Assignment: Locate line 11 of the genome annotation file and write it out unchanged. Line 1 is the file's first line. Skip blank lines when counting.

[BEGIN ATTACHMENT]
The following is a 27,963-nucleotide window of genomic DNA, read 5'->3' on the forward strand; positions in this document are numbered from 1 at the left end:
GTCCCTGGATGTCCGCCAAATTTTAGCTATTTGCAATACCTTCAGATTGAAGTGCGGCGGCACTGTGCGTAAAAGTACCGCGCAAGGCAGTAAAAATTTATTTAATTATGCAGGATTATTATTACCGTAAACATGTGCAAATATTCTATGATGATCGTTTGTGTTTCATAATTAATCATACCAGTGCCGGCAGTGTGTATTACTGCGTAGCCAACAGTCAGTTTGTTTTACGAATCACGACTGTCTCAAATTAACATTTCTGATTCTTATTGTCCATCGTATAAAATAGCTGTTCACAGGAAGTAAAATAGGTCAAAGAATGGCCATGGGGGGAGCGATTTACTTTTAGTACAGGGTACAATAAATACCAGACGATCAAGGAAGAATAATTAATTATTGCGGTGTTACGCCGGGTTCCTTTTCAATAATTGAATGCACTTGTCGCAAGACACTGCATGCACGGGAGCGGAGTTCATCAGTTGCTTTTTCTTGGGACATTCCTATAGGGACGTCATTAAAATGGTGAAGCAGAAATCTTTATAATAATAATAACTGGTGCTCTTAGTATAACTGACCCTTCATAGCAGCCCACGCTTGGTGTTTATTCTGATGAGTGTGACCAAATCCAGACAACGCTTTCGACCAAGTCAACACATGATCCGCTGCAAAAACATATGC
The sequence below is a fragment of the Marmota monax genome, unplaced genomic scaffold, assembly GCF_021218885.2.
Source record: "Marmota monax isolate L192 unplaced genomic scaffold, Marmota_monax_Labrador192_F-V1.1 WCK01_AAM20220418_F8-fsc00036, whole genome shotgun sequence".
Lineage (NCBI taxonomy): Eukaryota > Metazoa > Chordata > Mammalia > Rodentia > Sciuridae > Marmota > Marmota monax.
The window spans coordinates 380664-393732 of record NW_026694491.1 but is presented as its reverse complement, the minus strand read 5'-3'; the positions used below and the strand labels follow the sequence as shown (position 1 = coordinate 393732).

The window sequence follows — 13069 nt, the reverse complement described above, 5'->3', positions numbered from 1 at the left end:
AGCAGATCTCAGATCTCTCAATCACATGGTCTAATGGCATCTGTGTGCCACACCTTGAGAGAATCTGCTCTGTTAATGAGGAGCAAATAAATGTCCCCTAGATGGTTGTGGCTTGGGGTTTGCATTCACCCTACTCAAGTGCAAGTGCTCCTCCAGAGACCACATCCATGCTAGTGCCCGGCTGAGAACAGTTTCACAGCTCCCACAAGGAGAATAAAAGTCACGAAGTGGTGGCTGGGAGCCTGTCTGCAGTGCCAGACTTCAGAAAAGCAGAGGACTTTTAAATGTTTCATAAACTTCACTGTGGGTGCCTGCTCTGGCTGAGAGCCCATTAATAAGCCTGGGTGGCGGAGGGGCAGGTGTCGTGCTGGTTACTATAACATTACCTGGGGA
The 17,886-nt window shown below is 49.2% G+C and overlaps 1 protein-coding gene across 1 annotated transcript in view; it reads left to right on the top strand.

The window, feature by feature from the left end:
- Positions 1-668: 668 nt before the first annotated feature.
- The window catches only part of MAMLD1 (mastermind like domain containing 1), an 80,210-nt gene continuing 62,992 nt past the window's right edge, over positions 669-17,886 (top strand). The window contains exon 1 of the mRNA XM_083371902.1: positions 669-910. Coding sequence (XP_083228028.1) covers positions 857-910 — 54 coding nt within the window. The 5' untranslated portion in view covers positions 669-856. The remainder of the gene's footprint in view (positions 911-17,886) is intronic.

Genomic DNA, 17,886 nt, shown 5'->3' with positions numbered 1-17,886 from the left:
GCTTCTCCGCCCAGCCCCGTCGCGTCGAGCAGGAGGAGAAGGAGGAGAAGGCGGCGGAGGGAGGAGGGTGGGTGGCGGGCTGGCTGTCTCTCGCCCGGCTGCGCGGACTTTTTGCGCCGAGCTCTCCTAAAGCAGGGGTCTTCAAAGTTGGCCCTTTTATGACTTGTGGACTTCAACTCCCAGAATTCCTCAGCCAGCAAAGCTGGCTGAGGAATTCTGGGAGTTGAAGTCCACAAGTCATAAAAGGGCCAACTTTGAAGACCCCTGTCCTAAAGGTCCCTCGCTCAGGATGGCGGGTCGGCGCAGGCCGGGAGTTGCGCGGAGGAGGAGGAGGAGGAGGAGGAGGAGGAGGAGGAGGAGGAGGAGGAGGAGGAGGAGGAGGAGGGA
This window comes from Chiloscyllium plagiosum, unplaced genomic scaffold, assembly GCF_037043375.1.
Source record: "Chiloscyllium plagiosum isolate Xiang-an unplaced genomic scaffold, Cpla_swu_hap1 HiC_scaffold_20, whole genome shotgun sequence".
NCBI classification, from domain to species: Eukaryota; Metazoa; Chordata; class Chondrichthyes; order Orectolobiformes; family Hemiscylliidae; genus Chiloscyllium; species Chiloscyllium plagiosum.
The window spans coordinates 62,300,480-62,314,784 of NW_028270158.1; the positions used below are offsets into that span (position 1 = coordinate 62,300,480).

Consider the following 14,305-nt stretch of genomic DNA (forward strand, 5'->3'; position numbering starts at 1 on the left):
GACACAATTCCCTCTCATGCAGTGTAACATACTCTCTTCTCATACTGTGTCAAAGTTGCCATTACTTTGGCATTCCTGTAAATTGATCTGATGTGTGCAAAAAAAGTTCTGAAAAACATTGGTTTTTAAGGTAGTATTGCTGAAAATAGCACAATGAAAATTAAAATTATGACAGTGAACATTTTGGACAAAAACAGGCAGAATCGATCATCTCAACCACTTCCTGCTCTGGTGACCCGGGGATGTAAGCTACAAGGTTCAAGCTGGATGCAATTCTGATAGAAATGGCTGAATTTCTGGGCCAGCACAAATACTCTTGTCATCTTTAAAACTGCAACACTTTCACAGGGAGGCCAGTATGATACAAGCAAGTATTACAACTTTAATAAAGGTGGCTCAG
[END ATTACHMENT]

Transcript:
- Positions 1-668: 668 nt before the first annotated feature.